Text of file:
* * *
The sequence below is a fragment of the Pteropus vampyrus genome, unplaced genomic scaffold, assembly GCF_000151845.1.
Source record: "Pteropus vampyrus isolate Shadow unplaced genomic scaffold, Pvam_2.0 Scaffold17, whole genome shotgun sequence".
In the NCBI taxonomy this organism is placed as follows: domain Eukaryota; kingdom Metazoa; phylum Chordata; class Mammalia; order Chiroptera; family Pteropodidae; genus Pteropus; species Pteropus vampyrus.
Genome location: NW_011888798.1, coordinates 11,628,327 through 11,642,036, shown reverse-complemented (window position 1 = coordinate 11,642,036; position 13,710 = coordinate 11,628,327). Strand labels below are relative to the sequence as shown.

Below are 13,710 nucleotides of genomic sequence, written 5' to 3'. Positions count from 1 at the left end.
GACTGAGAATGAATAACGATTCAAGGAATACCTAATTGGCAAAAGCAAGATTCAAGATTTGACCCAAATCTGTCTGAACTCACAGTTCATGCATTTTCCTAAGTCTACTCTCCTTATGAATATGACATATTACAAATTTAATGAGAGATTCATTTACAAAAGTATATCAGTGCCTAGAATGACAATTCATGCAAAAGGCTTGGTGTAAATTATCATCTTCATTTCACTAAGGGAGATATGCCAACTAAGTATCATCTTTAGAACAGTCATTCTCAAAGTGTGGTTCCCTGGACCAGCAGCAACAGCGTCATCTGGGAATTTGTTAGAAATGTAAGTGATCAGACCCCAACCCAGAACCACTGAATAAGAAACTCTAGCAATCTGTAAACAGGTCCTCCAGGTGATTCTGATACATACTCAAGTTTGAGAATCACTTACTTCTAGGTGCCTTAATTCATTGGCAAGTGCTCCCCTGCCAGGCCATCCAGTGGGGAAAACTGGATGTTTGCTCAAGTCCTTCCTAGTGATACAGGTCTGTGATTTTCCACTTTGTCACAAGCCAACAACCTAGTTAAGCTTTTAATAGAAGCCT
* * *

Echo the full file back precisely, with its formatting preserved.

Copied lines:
The sequence below is a fragment of the Pteropus vampyrus genome, unplaced genomic scaffold, assembly GCF_000151845.1.
Source record: "Pteropus vampyrus isolate Shadow unplaced genomic scaffold, Pvam_2.0 Scaffold17, whole genome shotgun sequence".
In the NCBI taxonomy this organism is placed as follows: domain Eukaryota; kingdom Metazoa; phylum Chordata; class Mammalia; order Chiroptera; family Pteropodidae; genus Pteropus; species Pteropus vampyrus.
Genome location: NW_011888798.1, coordinates 11,628,327 through 11,642,036, shown reverse-complemented (window position 1 = coordinate 11,642,036; position 13,710 = coordinate 11,628,327). Strand labels below are relative to the sequence as shown.

Below are 13,710 nucleotides of genomic sequence, written 5' to 3'. Positions count from 1 at the left end.
GACTGAGAATGAATAACGATTCAAGGAATACCTAATTGGCAAAAGCAAGATTCAAGATTTGACCCAAATCTGTCTGAACTCACAGTTCATGCATTTTCCTAAGTCTACTCTCCTTATGAATATGACATATTACAAATTTAATGAGAGATTCATTTACAAAAGTATATCAGTGCCTAGAATGACAATTCATGCAAAAGGCTTGGTGTAAATTATCATCTTCATTTCACTAAGGGAGATATGCCAACTAAGTATCATCTTTAGAACAGTCATTCTCAAAGTGTGGTTCCCTGGACCAGCAGCAACAGCGTCATCTGGGAATTTGTTAGAAATGTAAGTGATCAGACCCCAACCCAGAACCACTGAATAAGAAACTCTAGCAATCTGTAAACAGGTCCTCCAGGTGATTCTGATACATACTCAAGTTTGAGAATCACTTACTTCTAGGTGCCTTAATTCATTGGCAAGTGCTCCCCTGCCAGGCCATCCAGTGGGGAAAACTGGATGTTTGCTCAAGTCCTTCCTAGTGATACAGGTCTGTGATTTTCCACTTTGTCACAAGCCAACAACCTAGTTAAGCTTTTAATAGAAGCCT